How One Home Health Agency Took Staff Communication Mobile

At work or on the go, it seems that everyone is attached to their phones these days, and home health agencies stand to benefit by streamlining staff communication via mobile. Given the widespread use of cell phones and SMS texting outside of personal communication, the sooner organizations can implement a mobile strategy, the better.

Eighty percent of people use texting for business, according to a survey of 254 U.S. adults age 18 and over conducted in 2015 by consumer insights platform Instantly and commissioned by cloud-based phone systems provider RingCentral. Meanwhile,15% said more than half of their sent or received text messages are for business purposes.

“Texting has become our primary form of communication,” Stacey Epstein, CEO of mobile messaging app Zinc, said Wednesday during a Home Health Care News webinar. “It’s widespread and affordable. It’s not expensive to text people, and you get a quick response. The same benefits apply to businesses and organizations.”


However, health care-related companies have unique needs when it comes to mobile communication, given sensitivities around personal health information, security, data ownership and compliance, Epstein said. Home health agency workers can’t simply send details about a patient’s case via standard text messaging to another coworker, for example, given the Health Insurance Portability and Accountability Act of 1996 requirements and patient privacy standards.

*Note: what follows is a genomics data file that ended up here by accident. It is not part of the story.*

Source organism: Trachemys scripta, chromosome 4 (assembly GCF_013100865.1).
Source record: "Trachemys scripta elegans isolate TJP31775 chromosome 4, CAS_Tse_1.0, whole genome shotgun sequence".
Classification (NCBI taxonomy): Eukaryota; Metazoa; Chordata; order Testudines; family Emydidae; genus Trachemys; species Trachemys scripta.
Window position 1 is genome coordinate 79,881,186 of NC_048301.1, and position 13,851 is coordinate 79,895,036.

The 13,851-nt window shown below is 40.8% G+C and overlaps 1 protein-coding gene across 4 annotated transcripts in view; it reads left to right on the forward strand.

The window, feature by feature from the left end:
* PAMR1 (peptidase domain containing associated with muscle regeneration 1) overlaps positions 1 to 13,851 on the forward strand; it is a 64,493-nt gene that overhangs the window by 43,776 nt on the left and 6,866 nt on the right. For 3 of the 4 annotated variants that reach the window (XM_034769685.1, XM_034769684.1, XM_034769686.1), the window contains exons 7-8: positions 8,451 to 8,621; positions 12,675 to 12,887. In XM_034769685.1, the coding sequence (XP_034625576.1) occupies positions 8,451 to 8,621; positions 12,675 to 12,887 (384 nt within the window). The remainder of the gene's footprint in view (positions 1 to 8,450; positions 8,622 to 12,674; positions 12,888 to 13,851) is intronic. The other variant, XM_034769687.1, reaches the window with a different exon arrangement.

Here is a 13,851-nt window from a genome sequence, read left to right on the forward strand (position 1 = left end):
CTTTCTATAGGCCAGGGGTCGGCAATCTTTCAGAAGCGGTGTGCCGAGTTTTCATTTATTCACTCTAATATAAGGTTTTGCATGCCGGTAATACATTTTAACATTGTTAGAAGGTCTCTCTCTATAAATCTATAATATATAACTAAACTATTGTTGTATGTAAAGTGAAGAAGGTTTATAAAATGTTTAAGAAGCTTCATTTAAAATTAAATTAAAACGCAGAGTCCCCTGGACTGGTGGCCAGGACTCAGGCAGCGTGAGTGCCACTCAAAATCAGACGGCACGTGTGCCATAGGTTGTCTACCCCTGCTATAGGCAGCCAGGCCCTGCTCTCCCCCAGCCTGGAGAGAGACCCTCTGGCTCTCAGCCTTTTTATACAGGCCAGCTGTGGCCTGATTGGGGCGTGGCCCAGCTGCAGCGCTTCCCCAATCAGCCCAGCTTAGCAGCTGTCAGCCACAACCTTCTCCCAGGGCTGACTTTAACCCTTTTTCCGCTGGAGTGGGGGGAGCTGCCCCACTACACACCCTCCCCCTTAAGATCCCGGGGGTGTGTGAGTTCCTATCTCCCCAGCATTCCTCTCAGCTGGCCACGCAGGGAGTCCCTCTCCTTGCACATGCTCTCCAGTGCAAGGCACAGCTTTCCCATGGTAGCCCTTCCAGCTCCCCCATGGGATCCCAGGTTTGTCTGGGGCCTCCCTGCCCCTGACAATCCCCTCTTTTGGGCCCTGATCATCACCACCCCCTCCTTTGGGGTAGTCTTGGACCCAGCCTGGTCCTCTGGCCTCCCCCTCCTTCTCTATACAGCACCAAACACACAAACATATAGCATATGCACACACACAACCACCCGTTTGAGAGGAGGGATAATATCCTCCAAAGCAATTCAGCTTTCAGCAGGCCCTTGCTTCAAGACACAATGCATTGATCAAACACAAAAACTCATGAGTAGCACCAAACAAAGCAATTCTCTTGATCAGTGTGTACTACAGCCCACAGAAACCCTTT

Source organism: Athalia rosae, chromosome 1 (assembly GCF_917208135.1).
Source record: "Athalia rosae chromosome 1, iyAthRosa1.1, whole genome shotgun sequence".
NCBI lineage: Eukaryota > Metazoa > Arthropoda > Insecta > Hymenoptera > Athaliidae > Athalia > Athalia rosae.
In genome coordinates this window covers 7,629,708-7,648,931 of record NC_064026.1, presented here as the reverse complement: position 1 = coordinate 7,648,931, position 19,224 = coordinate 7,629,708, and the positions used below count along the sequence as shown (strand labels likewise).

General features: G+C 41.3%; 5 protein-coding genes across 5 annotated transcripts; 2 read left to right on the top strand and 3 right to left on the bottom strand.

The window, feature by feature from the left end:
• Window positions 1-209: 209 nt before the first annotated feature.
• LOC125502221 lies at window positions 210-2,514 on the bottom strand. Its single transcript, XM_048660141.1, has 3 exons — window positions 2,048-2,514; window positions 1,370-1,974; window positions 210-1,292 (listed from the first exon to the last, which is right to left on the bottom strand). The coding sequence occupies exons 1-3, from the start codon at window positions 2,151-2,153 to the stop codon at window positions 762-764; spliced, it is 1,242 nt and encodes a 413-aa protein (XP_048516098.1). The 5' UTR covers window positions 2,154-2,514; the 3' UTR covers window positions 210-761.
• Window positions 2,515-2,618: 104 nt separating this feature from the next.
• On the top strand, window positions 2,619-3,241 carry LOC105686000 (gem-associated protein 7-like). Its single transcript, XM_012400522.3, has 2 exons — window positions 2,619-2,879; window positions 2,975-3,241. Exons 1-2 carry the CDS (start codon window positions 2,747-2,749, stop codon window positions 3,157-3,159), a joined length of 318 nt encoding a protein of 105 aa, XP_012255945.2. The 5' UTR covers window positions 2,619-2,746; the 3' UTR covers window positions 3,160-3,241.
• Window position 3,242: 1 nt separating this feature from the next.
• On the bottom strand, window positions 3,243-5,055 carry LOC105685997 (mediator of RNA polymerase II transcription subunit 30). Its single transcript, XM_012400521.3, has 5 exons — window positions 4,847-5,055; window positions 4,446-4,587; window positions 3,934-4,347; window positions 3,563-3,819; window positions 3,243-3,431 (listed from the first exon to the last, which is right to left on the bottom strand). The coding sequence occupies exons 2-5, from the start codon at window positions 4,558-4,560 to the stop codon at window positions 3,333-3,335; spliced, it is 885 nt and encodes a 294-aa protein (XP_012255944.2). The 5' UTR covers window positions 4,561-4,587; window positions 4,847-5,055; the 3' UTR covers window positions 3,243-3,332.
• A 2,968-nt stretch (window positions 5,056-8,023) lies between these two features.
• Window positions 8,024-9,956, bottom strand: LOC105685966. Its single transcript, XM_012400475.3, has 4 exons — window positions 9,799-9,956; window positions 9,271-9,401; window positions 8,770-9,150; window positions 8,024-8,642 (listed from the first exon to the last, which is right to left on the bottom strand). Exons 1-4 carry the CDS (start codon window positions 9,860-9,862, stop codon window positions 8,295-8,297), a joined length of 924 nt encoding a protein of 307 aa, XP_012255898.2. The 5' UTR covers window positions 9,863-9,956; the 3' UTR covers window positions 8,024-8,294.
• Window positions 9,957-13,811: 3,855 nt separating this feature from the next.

One home health agency, Summit Home Health Care in Wyoming, wanted to address the challenge of staying compliant while using consumer apps for company communication. Consumer-facing products wouldn’t always allow business associate agreements, or had the potential for patient information vulnerabilities, said Michael Rocha, assistant administrator at Summit.

As such, Summit elected to work with Zinc to implement an app where the company’s 85 workers could text message, send photos, access a directory and more in one safe place, with an interface that mirrors what most users are accustomed to. The transition has allowed Summit to improve operations, accelerate decision-making and enhance coordination, Rocha said. Additionally, it lets different groups keep in touch and share specific information.


“It not only allows them to get the information relevant to them, but also filters out the things they don’t need to see,” Rocha said.

Though discussed originally, Summit doesn’t provide smartphones for its workers, as it was a cost challenge. Purchasing a smartphone isn’t deemed necessary for employees, but very few choose not to have one and use the app, Rocha said.

However, Summit does require that employees keep their devices secure through a passcode or touch identification to protect any information shared. With three branches, Rocha said the agency is small enough to maintain security standards without any extreme measures in place.

Securely messaging via mobile has been quite a savvy investment, too. When taken into consideration that each HIPAA violation can cost thousands of dollars, Rocha said there’s “no comparison” in terms of how much is spent to use the app. Plus, the app is software-based, so it can be updated without new equipment as opposed to hardware-based items.

Written by Kourtney Liepelt

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